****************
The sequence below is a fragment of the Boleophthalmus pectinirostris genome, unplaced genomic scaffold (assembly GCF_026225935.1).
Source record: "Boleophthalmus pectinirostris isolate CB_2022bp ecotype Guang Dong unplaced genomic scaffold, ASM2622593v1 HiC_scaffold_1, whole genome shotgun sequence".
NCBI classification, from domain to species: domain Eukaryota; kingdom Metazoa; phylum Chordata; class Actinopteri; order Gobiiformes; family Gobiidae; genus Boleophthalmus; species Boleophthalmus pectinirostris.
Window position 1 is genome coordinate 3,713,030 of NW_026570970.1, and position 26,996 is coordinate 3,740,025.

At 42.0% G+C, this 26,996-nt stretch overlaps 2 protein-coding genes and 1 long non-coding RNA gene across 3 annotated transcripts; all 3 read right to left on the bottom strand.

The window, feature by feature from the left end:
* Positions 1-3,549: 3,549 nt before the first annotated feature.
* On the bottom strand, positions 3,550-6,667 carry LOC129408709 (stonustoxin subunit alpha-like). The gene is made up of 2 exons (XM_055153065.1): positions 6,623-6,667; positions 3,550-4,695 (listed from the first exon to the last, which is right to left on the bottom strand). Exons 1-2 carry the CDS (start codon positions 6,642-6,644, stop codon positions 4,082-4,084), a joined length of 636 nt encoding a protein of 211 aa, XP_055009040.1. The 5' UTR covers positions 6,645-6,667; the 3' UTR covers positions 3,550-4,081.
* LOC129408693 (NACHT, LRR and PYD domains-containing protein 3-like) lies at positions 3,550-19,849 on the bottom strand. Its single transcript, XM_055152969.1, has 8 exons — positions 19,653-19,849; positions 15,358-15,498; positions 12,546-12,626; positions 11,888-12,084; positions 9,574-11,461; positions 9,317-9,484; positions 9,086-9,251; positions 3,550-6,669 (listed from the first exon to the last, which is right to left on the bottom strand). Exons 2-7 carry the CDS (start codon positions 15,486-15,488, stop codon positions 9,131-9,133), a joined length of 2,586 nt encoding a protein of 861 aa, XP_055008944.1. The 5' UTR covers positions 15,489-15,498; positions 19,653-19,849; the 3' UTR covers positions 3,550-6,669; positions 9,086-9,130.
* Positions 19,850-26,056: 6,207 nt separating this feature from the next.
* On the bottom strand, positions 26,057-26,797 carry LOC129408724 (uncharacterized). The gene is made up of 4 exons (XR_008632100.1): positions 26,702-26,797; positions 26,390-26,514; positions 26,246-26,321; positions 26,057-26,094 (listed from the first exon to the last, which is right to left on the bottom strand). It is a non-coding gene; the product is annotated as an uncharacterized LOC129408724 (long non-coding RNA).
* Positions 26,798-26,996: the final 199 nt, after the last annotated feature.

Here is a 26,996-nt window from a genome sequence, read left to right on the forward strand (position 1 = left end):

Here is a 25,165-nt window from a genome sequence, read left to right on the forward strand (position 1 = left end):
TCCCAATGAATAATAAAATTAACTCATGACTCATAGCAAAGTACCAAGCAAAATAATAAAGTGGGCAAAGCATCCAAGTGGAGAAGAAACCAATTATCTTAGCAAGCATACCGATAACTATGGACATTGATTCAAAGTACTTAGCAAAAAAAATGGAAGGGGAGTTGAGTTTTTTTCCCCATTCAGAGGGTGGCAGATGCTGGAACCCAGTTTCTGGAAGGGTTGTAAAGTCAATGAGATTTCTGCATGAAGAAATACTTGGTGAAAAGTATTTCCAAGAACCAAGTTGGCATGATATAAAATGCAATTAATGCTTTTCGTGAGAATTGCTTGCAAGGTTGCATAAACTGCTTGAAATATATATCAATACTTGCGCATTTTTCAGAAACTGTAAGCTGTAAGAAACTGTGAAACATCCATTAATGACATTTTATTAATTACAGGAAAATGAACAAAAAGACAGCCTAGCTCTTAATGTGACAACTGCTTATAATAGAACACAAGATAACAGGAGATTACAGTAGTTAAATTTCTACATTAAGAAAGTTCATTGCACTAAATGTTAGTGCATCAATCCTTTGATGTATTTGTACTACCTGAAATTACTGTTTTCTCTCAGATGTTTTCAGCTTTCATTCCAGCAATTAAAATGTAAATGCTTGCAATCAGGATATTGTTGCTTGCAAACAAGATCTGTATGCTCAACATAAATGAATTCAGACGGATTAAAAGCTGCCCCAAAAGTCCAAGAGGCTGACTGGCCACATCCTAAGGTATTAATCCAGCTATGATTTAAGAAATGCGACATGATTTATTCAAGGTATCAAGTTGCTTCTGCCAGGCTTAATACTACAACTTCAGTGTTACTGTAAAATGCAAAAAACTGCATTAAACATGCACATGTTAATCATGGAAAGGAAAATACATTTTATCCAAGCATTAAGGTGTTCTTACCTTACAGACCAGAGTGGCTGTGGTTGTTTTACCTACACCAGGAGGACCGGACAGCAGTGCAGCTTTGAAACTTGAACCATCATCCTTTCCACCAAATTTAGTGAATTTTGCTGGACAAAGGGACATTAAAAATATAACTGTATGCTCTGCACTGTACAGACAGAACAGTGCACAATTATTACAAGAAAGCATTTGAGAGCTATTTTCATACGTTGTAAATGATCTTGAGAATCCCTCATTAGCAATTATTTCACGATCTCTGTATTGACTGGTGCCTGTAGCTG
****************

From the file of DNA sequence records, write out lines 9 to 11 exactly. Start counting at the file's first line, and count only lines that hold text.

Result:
* LOC129408693 (NACHT, LRR and PYD domains-containing protein 3-like) lies at positions 3,550-19,849 on the bottom strand. Its single transcript, XM_055152969.1, has 8 exons — positions 19,653-19,849; positions 15,358-15,498; positions 12,546-12,626; positions 11,888-12,084; positions 9,574-11,461; positions 9,317-9,484; positions 9,086-9,251; positions 3,550-6,669 (listed from the first exon to the last, which is right to left on the bottom strand). Exons 2-7 carry the CDS (start codon positions 15,486-15,488, stop codon positions 9,131-9,133), a joined length of 2,586 nt encoding a protein of 861 aa, XP_055008944.1. The 5' UTR covers positions 15,489-15,498; positions 19,653-19,849; the 3' UTR covers positions 3,550-6,669; positions 9,086-9,130.
* Positions 19,850-26,056: 6,207 nt separating this feature from the next.
* On the bottom strand, positions 26,057-26,797 carry LOC129408724 (uncharacterized). The gene is made up of 4 exons (XR_008632100.1): positions 26,702-26,797; positions 26,390-26,514; positions 26,246-26,321; positions 26,057-26,094 (listed from the first exon to the last, which is right to left on the bottom strand). It is a non-coding gene; the product is annotated as an uncharacterized LOC129408724 (long non-coding RNA).